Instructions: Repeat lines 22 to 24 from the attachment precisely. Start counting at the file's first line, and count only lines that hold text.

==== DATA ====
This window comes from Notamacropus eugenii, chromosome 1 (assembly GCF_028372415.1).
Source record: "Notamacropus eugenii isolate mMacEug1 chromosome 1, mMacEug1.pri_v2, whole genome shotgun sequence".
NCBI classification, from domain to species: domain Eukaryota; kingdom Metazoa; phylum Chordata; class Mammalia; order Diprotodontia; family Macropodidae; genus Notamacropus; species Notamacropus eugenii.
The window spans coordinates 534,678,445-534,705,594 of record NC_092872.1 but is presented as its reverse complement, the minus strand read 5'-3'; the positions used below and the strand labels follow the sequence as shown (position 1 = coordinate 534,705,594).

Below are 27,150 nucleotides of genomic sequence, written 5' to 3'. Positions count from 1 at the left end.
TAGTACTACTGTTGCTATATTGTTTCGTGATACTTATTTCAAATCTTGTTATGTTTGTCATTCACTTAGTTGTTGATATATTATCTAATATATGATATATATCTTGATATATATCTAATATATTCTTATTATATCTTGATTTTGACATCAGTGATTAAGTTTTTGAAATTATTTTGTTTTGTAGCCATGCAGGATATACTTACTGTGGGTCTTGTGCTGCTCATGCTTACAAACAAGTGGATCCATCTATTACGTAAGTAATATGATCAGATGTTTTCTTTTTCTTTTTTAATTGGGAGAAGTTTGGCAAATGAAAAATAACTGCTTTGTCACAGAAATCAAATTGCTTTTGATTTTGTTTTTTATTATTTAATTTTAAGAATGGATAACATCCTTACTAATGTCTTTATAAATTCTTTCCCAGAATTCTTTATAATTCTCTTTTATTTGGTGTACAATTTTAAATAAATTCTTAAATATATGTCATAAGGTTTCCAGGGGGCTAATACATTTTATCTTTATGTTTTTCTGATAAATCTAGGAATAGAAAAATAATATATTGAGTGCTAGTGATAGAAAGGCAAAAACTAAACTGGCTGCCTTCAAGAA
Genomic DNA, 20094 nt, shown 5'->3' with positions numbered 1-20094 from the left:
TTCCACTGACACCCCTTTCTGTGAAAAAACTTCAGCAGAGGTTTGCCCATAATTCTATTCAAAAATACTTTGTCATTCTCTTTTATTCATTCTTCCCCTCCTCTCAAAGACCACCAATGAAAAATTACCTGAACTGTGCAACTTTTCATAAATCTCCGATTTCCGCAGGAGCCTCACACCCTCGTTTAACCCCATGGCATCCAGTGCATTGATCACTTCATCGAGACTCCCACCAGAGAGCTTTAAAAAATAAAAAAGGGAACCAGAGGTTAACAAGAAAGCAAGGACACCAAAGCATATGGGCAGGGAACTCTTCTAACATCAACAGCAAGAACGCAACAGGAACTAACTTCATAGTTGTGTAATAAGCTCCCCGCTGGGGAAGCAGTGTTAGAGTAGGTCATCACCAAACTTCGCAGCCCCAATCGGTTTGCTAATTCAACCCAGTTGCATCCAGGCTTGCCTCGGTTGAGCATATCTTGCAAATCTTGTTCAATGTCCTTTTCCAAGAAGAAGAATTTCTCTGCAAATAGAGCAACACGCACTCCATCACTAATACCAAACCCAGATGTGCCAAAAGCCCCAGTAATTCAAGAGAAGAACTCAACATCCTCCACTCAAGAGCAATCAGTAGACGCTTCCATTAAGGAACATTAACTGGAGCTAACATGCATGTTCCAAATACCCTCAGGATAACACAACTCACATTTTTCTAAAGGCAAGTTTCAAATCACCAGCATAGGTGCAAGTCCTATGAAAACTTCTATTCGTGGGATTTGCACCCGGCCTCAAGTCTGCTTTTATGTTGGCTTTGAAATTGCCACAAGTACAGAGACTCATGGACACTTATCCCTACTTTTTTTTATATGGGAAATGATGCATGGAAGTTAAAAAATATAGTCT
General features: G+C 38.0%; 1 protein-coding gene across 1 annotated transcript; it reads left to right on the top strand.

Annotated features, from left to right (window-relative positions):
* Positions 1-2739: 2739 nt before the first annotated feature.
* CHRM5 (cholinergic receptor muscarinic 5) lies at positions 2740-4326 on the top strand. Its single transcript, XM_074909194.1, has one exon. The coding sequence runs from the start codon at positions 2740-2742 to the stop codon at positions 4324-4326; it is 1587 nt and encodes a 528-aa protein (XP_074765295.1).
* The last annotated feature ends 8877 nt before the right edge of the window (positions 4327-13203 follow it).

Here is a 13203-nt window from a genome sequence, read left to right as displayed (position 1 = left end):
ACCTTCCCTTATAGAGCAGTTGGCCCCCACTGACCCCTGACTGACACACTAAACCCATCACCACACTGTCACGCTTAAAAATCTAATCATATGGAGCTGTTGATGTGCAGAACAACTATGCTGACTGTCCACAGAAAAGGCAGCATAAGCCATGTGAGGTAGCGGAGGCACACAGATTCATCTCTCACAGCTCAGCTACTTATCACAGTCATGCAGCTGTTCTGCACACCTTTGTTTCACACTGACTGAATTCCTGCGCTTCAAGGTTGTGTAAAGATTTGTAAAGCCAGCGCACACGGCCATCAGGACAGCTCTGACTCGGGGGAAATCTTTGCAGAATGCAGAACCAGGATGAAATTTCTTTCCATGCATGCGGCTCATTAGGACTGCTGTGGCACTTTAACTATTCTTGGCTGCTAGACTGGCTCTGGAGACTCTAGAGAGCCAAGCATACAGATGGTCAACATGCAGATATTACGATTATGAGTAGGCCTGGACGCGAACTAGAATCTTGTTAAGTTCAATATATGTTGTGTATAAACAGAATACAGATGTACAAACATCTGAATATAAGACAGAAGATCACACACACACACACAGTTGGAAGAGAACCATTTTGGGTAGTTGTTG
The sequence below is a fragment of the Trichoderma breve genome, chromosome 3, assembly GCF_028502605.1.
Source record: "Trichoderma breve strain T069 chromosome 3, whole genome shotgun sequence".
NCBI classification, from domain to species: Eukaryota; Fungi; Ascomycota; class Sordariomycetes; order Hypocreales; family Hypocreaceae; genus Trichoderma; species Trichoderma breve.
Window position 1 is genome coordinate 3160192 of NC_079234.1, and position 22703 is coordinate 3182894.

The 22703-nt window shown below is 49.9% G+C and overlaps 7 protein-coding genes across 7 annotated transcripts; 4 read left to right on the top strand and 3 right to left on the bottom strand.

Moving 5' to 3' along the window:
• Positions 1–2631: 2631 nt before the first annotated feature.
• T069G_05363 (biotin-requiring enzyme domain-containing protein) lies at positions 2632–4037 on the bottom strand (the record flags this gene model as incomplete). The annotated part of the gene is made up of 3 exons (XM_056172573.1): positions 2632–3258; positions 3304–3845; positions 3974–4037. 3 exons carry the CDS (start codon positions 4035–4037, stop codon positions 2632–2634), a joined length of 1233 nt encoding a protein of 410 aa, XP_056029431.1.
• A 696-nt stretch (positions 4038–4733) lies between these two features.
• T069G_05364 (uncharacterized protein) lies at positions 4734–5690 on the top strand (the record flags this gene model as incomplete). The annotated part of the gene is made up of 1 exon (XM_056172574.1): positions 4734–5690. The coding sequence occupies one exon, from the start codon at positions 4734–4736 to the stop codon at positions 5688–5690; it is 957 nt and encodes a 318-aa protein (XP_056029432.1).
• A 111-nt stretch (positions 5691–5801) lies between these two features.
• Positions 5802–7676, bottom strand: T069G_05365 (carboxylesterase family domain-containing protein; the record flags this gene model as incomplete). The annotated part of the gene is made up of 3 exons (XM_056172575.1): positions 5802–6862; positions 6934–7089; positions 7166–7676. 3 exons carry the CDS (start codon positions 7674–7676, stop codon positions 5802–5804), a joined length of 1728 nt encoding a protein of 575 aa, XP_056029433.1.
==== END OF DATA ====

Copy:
• Positions 1–2631: 2631 nt before the first annotated feature.
• T069G_05363 (biotin-requiring enzyme domain-containing protein) lies at positions 2632–4037 on the bottom strand (the record flags this gene model as incomplete). The annotated part of the gene is made up of 3 exons (XM_056172573.1): positions 2632–3258; positions 3304–3845; positions 3974–4037. 3 exons carry the CDS (start codon positions 4035–4037, stop codon positions 2632–2634), a joined length of 1233 nt encoding a protein of 410 aa, XP_056029431.1.
• A 696-nt stretch (positions 4038–4733) lies between these two features.